Medlar has been open since April 2011, gaining a Michelin star in 2013 and 2014, though losing that star in the 2015 guide. The chef since the outset has been Joe Mercer Nairne, who used to work at Chez Bruce, and before that at Savoy Grill as well as Rockpool in Sydney. The restaurant is named after the medlar fruit, which was culivated as far back as Roman times, and needs to be stored in a dark, cool place for some time after picking in order for it to ripen. The dining room here is longer than it first appears when you enter, having several distinct sections, the tables covered with crisply ironed white linen tablecloths.
Three courses were priced at £40 from the a la carte, with one or two supplements for certain dishes e.g. the Anjou pigeon. The restaurant has an unusually good and quite lengthy wine list as well as moderately priced corkage. Sample references were Chateau de la Negly La Clape Brise Marine Blanc 2018 at £38 for a bottle that you can find in the high street for £12, Willi Schaefer Rieslin Kabinette Graacher Himmelreich 2014 at £58 compared to its retail price of £31, and Luke Lambert Syrah 2018 at £88 for a wine that will set you back £23 in the high street. For those with the means there was Clos Rougeard Breze 2012 at £395 compared to its retail price of £249, and Lucien Le Moine Batard Montrachet 2010 at £555 for a wine whose current market value is £455.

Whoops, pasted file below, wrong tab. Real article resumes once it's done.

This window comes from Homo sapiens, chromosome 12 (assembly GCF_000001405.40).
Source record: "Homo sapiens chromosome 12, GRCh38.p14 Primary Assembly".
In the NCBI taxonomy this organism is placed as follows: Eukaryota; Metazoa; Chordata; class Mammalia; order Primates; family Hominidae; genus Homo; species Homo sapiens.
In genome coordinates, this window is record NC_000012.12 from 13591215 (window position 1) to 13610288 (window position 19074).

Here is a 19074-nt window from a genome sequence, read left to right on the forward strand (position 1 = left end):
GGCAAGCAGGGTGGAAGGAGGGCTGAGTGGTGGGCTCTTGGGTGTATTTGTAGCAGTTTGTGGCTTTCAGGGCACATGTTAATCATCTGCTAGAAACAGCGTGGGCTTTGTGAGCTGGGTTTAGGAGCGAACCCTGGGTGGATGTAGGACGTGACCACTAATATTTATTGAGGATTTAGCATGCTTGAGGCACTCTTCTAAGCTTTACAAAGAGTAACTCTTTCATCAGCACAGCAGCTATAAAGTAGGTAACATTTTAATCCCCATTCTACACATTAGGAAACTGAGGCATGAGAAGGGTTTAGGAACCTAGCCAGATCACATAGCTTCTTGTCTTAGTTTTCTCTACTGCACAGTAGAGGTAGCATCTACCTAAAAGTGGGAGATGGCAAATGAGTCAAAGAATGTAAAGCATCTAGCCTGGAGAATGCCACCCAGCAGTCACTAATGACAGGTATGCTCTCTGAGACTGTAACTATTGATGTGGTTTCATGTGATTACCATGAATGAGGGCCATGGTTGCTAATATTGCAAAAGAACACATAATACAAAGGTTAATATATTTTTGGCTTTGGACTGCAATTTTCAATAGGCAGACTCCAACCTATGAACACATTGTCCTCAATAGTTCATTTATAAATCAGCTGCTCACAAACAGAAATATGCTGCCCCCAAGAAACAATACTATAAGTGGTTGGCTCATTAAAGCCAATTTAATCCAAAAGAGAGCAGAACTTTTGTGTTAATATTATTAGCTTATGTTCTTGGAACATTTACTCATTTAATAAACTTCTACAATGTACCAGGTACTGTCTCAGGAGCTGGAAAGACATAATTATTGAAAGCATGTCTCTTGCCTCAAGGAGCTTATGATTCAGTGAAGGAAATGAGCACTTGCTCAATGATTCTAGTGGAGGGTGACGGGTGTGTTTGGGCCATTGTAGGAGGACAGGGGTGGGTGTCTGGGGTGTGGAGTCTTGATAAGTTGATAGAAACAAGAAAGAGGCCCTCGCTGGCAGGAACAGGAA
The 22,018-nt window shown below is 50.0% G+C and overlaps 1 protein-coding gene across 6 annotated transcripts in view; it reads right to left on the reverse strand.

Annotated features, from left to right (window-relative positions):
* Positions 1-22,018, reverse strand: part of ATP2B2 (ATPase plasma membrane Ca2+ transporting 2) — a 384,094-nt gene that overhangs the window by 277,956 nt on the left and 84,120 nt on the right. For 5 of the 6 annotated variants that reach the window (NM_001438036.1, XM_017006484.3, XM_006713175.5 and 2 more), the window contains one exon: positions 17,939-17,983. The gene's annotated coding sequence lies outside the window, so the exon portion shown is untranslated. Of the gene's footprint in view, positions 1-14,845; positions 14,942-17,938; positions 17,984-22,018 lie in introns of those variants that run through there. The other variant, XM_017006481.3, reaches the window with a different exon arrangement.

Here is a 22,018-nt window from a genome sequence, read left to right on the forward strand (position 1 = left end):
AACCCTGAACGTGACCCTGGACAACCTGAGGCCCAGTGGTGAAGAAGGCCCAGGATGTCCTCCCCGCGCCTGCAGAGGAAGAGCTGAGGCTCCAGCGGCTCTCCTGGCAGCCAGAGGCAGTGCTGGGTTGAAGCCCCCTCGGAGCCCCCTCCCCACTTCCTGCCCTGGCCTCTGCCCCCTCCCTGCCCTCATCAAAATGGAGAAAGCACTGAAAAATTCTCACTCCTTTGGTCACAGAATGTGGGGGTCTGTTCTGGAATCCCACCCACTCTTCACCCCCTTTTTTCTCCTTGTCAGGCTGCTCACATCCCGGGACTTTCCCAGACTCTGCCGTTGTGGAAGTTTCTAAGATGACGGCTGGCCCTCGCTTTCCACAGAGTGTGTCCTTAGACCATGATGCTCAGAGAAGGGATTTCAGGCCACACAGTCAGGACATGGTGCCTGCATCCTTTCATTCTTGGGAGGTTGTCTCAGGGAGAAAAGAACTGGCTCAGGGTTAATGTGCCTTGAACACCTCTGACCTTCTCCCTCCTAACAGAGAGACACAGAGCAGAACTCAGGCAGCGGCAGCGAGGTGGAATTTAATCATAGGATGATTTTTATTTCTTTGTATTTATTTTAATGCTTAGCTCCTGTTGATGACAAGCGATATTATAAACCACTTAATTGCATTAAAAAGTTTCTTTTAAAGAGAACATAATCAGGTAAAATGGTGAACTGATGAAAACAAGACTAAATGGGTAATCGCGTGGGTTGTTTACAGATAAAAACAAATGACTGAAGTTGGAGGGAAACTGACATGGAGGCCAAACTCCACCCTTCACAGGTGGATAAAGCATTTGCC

Crab raviolo came with brown shrimps, fondue of leeks, samphire and a bisque sauce. The crab tasted fresh, the pasta had good texture, and the bisque had plenty of shellfish flavour (15/20). The other starters our table tried also went down well with our well-travelled dining companions.
Venison from Scotland was served in two forms: as the loin and also with the shoulder being braised. This came with Jerusalem artichoke puree, chestnuts, salsify and crosnes (Chinese artichokes). The loin was cooked well and had lovely flavour, the slowly cooked shoulder being tender, and the earthy accompaniments worked well with the richness of the deer (15/20). For dessert, apple tarte tatin, made with Braeburn apples, was excellent, being nicely caramelised and with very good pastry (16/20).
Service was excellent, the staff being very capable and friendly, led by front of house manager David O’Connor. The bill came to £74 per person including coffee, mineral water, corkage and service. This was a very enjoyable meal, and better than plenty of the current one-star Michelin restaurants in London.Book